Ah, but then the question goes right back to, "Who does this appeal to."  That's the problem here.  First we're trying to decide what's collaborative storytelling or not, using examples; now we're were trying to use vaporware product to decide people's preferences.  It's just going around and around.

Quote from: Mike Holmes
There is a possibility that such an activity is so new as to merit its own category I suppose. Um, Mechanical Storytelling? I just thought that such a game would fall into the RPG category as that would be the more likely market.

We're really talking 'gray areas' now.  I think who it would appeal to would depend heavily on who it was written for and how it was marketed (and little else, it is vaporware after all).

Honestly, if System X produces character-scale results (as in single-action simulation; I hit!) then it would probably appeal to role-playing gamers; if it produces story-scale results (as in climactic-ending; they riddled until sunrise.) then it would probably appeal to collaborative storytellers.  The problem is defining what you mean by "results."  The scale and accessibility of those "results" probably defines whether System X is a role-playing game or a collaborative storytelling game.

But what is the point of discussing this theoretical System X?  Aren't we already mired in a complex of who thinks what rises to the level of role-playing game?  My main point, and I'll say it again, is you will not be able to find an answer that satisfies everyone.  Why try?  Wouldn't it be easier to determine what 'measuring sticks' are commonly used as opposed to the 'measurements?'

Quote from: Mike Holmes
Are your observations based on any scientific evidence, Fang? Or just your preference to make character association the primary qualifier?

Are yours?  How does science matter in this discussion?  My preference isn't "character association."  It isn't system-only either.  I have yet to even settle on what preference I have for the threshold between the listed categories (I must disqualify myself from even having a valid choice in the matter as I don't practice collaborative storytelling, nor have I).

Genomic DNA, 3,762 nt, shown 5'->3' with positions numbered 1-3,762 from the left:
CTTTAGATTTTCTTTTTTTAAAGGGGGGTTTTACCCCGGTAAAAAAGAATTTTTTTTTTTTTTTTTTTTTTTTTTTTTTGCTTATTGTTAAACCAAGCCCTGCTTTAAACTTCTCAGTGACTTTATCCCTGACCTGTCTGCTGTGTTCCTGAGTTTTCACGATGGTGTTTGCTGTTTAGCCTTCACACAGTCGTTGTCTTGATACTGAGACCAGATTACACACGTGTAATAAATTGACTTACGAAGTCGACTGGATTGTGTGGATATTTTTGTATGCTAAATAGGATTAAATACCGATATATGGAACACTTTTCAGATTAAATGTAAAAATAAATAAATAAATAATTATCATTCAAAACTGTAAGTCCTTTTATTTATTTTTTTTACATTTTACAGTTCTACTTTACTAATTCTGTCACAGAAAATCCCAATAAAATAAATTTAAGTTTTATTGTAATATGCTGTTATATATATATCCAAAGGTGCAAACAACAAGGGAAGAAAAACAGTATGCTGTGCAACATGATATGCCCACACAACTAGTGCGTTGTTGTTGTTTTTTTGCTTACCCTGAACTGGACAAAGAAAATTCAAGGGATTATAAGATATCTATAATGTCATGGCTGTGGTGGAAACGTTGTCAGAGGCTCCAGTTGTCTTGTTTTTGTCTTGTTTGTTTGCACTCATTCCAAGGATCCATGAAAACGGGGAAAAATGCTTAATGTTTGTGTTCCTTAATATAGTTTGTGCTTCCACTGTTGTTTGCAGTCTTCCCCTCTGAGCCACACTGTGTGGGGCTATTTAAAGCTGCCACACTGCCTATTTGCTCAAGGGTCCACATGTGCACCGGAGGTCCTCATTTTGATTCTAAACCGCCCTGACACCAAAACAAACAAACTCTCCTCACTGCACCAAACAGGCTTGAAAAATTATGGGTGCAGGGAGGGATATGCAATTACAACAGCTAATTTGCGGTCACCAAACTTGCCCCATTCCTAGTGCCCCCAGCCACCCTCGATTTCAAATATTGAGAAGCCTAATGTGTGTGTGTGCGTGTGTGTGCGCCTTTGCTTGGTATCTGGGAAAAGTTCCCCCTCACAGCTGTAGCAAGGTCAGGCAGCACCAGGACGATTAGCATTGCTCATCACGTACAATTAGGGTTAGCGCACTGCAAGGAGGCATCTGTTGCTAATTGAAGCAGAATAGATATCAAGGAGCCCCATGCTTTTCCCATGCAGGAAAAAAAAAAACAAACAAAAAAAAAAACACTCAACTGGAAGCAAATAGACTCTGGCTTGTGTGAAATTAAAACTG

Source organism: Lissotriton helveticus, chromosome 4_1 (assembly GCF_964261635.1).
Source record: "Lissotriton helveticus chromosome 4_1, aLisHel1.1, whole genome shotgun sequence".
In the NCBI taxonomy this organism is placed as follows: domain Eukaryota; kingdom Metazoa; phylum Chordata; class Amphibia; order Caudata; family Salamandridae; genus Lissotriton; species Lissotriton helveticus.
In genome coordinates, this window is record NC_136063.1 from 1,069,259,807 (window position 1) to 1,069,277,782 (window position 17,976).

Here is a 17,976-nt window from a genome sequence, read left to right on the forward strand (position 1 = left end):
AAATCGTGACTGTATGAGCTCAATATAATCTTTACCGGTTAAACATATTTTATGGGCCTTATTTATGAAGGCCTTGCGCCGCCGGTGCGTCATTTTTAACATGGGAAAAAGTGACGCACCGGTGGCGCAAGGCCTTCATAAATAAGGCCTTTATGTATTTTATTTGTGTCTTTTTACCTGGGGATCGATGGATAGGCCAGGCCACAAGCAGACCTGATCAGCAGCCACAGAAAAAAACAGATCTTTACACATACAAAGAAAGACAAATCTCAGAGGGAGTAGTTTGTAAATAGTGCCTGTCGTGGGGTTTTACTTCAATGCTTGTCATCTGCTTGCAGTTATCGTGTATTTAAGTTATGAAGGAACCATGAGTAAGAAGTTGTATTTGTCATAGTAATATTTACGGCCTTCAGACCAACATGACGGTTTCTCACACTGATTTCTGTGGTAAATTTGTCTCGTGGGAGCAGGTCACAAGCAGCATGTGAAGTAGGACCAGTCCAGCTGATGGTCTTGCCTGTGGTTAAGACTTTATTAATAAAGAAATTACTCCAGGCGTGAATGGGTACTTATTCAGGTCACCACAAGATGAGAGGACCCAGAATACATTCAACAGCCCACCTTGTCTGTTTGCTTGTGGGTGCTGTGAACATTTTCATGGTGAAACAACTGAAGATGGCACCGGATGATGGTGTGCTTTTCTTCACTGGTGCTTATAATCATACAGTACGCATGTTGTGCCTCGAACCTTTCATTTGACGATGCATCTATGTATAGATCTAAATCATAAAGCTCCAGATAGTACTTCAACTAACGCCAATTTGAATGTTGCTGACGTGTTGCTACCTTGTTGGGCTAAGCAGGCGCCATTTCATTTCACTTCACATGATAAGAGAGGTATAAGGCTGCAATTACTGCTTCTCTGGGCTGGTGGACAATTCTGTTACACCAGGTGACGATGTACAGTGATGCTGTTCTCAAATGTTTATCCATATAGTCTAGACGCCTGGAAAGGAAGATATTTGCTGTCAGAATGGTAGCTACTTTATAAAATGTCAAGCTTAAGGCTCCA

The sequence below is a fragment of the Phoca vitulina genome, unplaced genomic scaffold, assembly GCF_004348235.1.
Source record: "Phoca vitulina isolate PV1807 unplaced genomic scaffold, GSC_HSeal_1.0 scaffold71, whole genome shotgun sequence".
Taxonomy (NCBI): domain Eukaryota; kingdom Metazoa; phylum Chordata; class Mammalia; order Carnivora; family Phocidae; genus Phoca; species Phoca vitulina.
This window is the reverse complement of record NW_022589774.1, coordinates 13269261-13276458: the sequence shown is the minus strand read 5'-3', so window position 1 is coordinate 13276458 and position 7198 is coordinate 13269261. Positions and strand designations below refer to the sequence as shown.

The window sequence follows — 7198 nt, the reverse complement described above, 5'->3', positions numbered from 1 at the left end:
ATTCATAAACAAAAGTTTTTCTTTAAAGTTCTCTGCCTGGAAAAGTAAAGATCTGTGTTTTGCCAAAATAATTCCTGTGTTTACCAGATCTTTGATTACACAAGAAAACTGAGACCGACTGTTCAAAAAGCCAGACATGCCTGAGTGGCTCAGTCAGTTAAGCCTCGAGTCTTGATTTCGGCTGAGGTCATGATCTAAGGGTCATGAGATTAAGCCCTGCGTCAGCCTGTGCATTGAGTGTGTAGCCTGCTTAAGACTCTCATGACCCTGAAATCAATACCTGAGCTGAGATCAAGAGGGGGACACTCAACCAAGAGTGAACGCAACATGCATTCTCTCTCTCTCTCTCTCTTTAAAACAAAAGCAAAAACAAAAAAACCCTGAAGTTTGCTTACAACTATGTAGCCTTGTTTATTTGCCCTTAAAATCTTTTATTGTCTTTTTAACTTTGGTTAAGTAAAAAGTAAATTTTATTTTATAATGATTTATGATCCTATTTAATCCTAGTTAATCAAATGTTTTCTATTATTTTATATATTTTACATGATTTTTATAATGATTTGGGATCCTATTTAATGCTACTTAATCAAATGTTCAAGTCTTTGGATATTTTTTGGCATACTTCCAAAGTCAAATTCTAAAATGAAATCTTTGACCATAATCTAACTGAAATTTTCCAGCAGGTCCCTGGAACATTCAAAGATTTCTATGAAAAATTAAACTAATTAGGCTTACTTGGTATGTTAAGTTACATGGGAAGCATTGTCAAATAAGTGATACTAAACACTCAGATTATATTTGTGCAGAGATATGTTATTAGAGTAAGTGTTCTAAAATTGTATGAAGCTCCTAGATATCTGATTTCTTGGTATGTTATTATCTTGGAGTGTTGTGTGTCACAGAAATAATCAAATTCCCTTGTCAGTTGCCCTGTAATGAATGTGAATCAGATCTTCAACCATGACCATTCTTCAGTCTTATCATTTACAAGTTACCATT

I believe, by looking at this thread alone, that people are reacting to it being some kind of fusion between "character association" and system, in a way where one supports the other.  No one seems willing to throw either out (saying effectively that collaborative storytelling cannot use system or that role-playing gaming cannot lack "character association"), so I have to say, looking just at this conversation alone, the determiner has some bearing on the wedding between character-focus and systemic reinforcement.

Personally, not that I know much about collaborative storytelling, but I don't imagine placing focus on character and having a system that reinforces that, would be conducive to the practice, but I am only guessing.

Fang Langford


Title: Group Storytelling vs. Role-playing
Post by: Mike Holmes on April 22, 2002, 01:55:09 PM
Your disbelief that I am not seeing your arguments is only exceeded aparently by my belief that you are ignoring mine.